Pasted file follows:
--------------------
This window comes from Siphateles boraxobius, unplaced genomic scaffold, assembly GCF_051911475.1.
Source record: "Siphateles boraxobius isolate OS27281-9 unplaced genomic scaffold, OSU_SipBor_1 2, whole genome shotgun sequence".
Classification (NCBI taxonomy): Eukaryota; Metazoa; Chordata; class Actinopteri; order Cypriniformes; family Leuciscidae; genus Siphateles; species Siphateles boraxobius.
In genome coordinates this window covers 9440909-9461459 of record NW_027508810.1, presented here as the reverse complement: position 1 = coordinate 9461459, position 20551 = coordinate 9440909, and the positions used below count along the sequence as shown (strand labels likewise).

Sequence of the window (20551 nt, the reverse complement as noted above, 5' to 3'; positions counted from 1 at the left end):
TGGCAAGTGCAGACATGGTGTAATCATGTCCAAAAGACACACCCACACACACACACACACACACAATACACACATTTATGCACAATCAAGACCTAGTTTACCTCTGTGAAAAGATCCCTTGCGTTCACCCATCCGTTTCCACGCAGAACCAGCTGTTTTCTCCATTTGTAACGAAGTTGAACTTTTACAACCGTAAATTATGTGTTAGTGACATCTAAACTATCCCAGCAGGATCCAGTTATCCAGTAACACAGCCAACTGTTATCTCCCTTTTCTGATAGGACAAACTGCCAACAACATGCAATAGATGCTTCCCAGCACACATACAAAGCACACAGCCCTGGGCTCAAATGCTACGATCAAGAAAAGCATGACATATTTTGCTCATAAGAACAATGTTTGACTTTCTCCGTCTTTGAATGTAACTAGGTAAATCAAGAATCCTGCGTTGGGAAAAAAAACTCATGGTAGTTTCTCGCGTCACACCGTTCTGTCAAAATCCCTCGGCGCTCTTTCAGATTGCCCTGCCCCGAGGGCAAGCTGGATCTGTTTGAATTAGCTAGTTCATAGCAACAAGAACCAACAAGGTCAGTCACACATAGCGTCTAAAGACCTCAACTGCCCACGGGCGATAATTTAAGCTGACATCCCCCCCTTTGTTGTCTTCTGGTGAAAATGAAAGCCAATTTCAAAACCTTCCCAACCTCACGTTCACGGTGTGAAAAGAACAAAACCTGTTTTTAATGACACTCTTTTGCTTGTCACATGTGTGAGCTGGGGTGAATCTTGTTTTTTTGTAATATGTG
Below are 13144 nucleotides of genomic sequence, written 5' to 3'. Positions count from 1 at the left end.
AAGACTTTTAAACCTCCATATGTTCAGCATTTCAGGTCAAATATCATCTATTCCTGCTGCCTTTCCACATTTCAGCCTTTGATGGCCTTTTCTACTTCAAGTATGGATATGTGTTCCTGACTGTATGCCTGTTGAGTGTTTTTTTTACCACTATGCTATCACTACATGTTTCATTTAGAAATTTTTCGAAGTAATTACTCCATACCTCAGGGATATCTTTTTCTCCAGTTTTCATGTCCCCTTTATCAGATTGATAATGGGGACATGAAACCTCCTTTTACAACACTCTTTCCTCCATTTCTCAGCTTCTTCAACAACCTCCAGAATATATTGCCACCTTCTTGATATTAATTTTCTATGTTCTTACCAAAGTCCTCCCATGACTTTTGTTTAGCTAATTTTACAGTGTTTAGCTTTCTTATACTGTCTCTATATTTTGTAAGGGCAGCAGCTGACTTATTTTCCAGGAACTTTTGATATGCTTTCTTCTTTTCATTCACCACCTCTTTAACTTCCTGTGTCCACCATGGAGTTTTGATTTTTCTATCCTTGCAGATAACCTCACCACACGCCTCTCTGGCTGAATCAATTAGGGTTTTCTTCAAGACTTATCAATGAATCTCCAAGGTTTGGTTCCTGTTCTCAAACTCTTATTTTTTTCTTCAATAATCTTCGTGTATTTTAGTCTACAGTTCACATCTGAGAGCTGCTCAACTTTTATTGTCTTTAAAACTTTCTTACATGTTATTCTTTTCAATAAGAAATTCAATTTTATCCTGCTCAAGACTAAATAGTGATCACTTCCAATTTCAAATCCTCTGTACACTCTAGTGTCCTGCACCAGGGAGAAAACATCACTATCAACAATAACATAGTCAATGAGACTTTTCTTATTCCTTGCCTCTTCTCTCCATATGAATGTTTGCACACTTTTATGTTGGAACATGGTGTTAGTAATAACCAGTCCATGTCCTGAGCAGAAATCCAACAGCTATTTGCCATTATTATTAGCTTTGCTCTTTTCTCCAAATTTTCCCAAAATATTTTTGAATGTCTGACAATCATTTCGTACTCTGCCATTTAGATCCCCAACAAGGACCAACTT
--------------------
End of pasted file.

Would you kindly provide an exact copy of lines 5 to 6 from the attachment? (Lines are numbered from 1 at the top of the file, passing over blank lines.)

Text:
Sequence of the window (20551 nt, the reverse complement as noted above, 5' to 3'; positions counted from 1 at the left end):
TGGCAAGTGCAGACATGGTGTAATCATGTCCAAAAGACACACCCACACACACACACACACACACAATACACACATTTATGCACAATCAAGACCTAGTTTACCTCTGTGAAAAGATCCCTTGCGTTCACCCATCCGTTTCCACGCAGAACCAGCTGTTTTCTCCATTTGTAACGAAGTTGAACTTTTACAACCGTAAATTATGTGTTAGTGACATCTAAACTATCCCAGCAGGATCCAGTTATCCAGTAACACAGCCAACTGTTATCTCCCTTTTCTGATAGGACAAACTGCCAACAACATGCAATAGATGCTTCCCAGCACACATACAAAGCACACAGCCCTGGGCTCAAATGCTACGATCAAGAAAAGCATGACATATTTTGCTCATAAGAACAATGTTTGACTTTCTCCGTCTTTGAATGTAACTAGGTAAATCAAGAATCCTGCGTTGGGAAAAAAAACTCATGGTAGTTTCTCGCGTCACACCGTTCTGTCAAAATCCCTCGGCGCTCTTTCAGATTGCCCTGCCCCGAGGGCAAGCTGGATCTGTTTGAATTAGCTAGTTCATAGCAACAAGAACCAACAAGGTCAGTCACACATAGCGTCTAAAGACCTCAACTGCCCACGGGCGATAATTTAAGCTGACATCCCCCCCTTTGTTGTCTTCTGGTGAAAATGAAAGCCAATTTCAAAACCTTCCCAACCTCACGTTCACGGTGTGAAAAGAACAAAACCTGTTTTTAATGACACTCTTTTGCTTGTCACATGTGTGAGCTGGGGTGAATCTTGTTTTTTTGTAATATGTG